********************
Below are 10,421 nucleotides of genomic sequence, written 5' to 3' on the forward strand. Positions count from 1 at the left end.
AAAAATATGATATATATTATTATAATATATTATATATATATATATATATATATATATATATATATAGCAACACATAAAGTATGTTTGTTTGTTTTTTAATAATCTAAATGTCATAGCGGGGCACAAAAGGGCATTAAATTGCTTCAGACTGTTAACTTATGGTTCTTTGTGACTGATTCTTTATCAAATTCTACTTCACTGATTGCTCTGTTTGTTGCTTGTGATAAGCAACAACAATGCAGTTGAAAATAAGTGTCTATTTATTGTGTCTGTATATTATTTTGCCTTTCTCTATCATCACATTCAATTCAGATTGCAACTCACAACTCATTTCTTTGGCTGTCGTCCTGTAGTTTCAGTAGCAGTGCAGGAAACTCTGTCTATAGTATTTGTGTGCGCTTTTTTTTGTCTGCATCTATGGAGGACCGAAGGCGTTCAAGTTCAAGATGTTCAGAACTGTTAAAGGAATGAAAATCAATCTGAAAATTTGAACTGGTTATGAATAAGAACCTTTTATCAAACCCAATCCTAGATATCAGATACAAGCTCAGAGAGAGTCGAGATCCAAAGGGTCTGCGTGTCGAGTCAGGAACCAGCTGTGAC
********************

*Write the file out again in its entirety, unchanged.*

Below are 10,421 nucleotides of genomic sequence, written 5' to 3' on the forward strand. Positions count from 1 at the left end.
AAAAATATGATATATATTATTATAATATATTATATATATATATATATATATATATATATATATATAGCAACACATAAAGTATGTTTGTTTGTTTTTTAATAATCTAAATGTCATAGCGGGGCACAAAAGGGCATTAAATTGCTTCAGACTGTTAACTTATGGTTCTTTGTGACTGATTCTTTATCAAATTCTACTTCACTGATTGCTCTGTTTGTTGCTTGTGATAAGCAACAACAATGCAGTTGAAAATAAGTGTCTATTTATTGTGTCTGTATATTATTTTGCCTTTCTCTATCATCACATTCAATTCAGATTGCAACTCACAACTCATTTCTTTGGCTGTCGTCCTGTAGTTTCAGTAGCAGTGCAGGAAACTCTGTCTATAGTATTTGTGTGCGCTTTTTTTTGTCTGCATCTATGGAGGACCGAAGGCGTTCAAGTTCAAGATGTTCAGAACTGTTAAAGGAATGAAAATCAATCTGAAAATTTGAACTGGTTATGAATAAGAACCTTTTATCAAACCCAATCCTAGATATCAGATACAAGCTCAGAGAGAGTCGAGATCCAAAGGGTCTGCGTGTCGAGTCAGGAACCAGCTGTGAC